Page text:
Chairwoman Maloney Issues Statement After Mazars USA Severs Ties with Trump Organization
Washington, D.C. (February 14, 2022)—Today, Rep. Carolyn B. Maloney, Chairwoman of the Committee on Oversight and Reform, released the following statement after Mazars USA reportedly severed ties with the Trump Organization:
“Mazars’ letter is further confirmation of what has long been suspected: former President Trump’s claims about his shady financial dealings simply cannot be trusted. The decision by Mr. Trump’s own accounting firm to fire him as a client and disavow a decade of his financial statements underscores the urgency of the Oversight Committee’s ongoing investigations into Trump’s conflicts of interest, his D.C. hotel lease, and the emoluments he received while in office. As the Committee revealed in October, Mr. Trump used misleading financial statements that were also compiled by Mazars to apply to lease the Old Post Office Building from the federal government—a deal that led to serious conflicts of interest and could net Trump millions in profits from a planned sale to private investors.”
At the beginning of the 116th Congress, the Oversight Committee launched several investigations of former President Trump’s conflicts of interest, inadequate financial disclosures, and violations of the Emoluments Clauses in order to determine the adequacy of existing laws and perform related executive branch oversight.
On February 27, 2019, the former President’s personal attorney, Michael Cohen, testified before the Oversight Committee. He alleged that President Trump’s financial statements falsely represented the President’s assets and liabilities and that President Trump “inflated his total assets when it served his purposes” or, at other times, “deflated his assets to reduce his real estate taxes.”
As corroboration, Mr. Cohen produced portions of financial statements from 2011, 2012, and 2013—some of which were prepared by Mazars—which raised questions about President Trump’s representations on these forms and other financial disclosure documents, particularly relating to the President’s debts. Mr. Cohen also produced checks from President Trump and his business trust, some of which were signed after Trump became President, and Mr. Cohen testified that these payments were reimbursements of illegal hush-money payments made during the 2016 campaign.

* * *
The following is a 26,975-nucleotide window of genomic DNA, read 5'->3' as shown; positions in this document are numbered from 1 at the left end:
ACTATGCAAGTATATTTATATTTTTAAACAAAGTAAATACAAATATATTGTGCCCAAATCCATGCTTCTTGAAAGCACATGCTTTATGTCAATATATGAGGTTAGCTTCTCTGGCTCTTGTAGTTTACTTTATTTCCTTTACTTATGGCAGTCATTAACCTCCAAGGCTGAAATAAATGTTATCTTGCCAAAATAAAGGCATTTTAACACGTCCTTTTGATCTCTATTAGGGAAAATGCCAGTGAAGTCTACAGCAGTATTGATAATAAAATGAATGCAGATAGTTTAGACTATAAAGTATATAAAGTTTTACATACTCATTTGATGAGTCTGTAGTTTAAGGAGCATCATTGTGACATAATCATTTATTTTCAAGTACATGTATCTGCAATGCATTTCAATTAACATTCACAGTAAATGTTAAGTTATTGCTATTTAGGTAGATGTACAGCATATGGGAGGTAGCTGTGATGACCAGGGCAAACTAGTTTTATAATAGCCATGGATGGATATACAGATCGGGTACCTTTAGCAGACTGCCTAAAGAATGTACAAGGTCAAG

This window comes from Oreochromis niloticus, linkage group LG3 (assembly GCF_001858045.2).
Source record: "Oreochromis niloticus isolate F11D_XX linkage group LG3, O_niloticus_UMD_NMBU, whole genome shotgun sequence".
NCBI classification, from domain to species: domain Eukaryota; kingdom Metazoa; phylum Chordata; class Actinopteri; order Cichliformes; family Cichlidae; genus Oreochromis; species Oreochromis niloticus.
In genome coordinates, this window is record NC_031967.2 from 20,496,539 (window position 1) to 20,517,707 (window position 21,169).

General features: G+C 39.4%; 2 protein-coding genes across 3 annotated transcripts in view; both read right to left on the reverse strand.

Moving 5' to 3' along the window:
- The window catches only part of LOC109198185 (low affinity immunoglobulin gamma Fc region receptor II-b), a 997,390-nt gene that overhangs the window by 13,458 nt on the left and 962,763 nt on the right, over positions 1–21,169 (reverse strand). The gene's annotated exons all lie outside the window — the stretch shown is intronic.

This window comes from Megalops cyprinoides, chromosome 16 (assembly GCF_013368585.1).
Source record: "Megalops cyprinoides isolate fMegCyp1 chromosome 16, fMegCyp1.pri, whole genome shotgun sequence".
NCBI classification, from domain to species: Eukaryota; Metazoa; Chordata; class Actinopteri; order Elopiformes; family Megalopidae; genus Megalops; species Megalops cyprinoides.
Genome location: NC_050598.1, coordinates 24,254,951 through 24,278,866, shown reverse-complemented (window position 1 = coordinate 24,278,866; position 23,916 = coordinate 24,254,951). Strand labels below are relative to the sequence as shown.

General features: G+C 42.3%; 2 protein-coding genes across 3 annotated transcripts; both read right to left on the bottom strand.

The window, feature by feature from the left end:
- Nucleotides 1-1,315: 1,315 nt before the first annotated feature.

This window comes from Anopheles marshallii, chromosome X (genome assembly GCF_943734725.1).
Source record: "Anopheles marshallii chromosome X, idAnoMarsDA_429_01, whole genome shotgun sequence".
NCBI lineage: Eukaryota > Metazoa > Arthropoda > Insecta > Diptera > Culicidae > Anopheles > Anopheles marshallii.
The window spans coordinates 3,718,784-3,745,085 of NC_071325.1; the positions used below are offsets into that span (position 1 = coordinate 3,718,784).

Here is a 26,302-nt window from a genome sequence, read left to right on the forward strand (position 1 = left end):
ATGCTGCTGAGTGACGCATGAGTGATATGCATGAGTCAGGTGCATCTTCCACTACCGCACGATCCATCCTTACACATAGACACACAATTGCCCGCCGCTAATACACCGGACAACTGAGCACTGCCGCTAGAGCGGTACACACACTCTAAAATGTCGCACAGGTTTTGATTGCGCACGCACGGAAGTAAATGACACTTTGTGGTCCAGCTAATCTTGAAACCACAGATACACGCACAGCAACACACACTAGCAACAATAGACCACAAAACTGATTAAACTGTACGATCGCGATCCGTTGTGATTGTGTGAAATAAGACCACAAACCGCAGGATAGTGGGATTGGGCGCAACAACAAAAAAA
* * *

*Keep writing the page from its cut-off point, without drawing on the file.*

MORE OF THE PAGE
On March 20, 2019, Chairman Elijah Cummings sent a letter to Mazars seeking key financial documents relating to these and other allegations, and on April 15, 2019, the Oversight Committee issued a subpoena to Mazars seeking four targeted categories of documents.
On May 20, 2019, after President Trump and his businesses filed a lawsuit seeking to prevent Mazars from complying with the Committee’s lawful subpoena, the D.C. District Court issued a ruling vindicating the authority of the Oversight Committee to investigate issues concerning the President and his companies. This ruling was upheld by the D.C. Circuit Court of Appeals, and the full D.C. Circuit rejected Trump’s petition for en banc review.
On July 9, 2020, the Supreme Court issued its decision in Trump v. Mazars USA, LLP. The Supreme Court’s opinion reaffirmed the bedrock principle in our democracy that no one—not even the President—is above the law and announced a new standard for evaluating congressional subpoenas for the President’s personal information. The Supreme Court remanded the case to the lower courts to apply the new standard.
On October 8, 2021, the Committee sent a letter to GSA detailing new concerns about former President Trump’s lease for the Trump Hotel in Washington, D.C. after documents released by the Committee showed his failure to disclose significant losses and debts in public filings and lease documents, and his conflicts of interest as President.